Monday, August 18, 2014

Must Have Socks and Underwear! The Impact of Large Businesses in Small Communities

 Oh, My!

When we were considering moving to the small town of Anacortes on Fidalgo Island, a waitress at a local restaurant told us we didn't want to live here. Of course, I asked why. She said, "Because you have to drive all the way to Burlington to buy socks and underwear." 

My first thought was: In the city, where were living at the time, it took me a half hour just to get to the grocery store - and that was if the traffic was decent. 

My second thought was: Geez, how many pairs of socks and underwear do these people need? I mean come on, this is not a need-to-buy-often item. I can see being concerned about groceries, but socks!

My husband and I moved to Anacortes anyway, despite the socks and underwear issue. We just stocked up before we got here. Since then, I have come to adore this small community, its small island charm, the wonderful people who live here, and most importantly the fact that it is not overly developed like larger towns. Yet it is close enough to a larger town for when I need extra socks and underwear.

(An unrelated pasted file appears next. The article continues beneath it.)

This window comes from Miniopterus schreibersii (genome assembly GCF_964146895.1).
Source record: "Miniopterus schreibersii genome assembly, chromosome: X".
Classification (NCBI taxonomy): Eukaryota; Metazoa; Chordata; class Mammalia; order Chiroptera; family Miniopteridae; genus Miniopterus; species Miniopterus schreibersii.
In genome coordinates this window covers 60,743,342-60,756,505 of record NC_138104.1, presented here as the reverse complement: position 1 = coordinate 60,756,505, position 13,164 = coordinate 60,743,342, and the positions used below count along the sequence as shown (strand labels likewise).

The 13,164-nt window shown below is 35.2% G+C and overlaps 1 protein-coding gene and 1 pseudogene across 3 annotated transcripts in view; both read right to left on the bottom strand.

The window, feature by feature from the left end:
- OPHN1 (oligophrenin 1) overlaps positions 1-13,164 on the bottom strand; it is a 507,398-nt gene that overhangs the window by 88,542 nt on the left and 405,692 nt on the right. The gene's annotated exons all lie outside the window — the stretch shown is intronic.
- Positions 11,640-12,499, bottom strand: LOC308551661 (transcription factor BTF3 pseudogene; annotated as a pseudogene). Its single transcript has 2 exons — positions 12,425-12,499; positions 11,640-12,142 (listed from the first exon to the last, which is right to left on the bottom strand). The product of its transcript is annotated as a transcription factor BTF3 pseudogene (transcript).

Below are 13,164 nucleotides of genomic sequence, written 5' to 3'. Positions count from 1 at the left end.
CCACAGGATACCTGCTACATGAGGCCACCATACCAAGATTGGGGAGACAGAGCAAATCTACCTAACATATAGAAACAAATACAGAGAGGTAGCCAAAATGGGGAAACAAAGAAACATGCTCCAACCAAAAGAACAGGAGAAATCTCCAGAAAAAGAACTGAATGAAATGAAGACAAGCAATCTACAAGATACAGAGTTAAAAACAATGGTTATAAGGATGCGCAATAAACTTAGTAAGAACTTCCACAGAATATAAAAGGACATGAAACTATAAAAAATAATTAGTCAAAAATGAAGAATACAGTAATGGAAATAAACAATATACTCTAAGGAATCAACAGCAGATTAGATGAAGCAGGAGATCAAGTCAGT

I am a firm believer in supporting small businesses, not the large chains and box stores.  Like other small towns, there are a handful of people who are pushing to have a large store brought to town. Their reasoning: jobs, sales tax, money, convenience and most importantly - SOCKS!  

What they don't seem to realize is how much a large chain store destroys the quality of life in a small town. 

Things to consider:

Jobs:  the people working at the large store will come from other communities - not here. They will then leave their job at the end of the working day and return to where they live, spending their hard-earned money in that community - not ours.  Versus local independent business who usually try to hire locally. 

Housing: There is no infrastructure in this small community to support a large retailer, especially when they only pay minimum wage. We don't have affordable housing for those employees, meaning they will live somewhere else. 

Environment: The employees of a large retailer will have to commute from somewhere else. This will mean more traffic to and from our small town to the large town.

Infrastructure: The money brought in by the large retailer will not be reinvested back into our community, yet we will have to support the infrastructure that is required to have them here - like wear and tear on our roads, etc. Versus local businesses who reinvest their money back into the community in which they live and work.

Sales Tax: sure there may be an increase, but it won't really help in the long run.  In fact, it could hurt. Having a large retailer here will most inevitably mean that we will lose small existing businesses - businesses that collect and pay sales tax.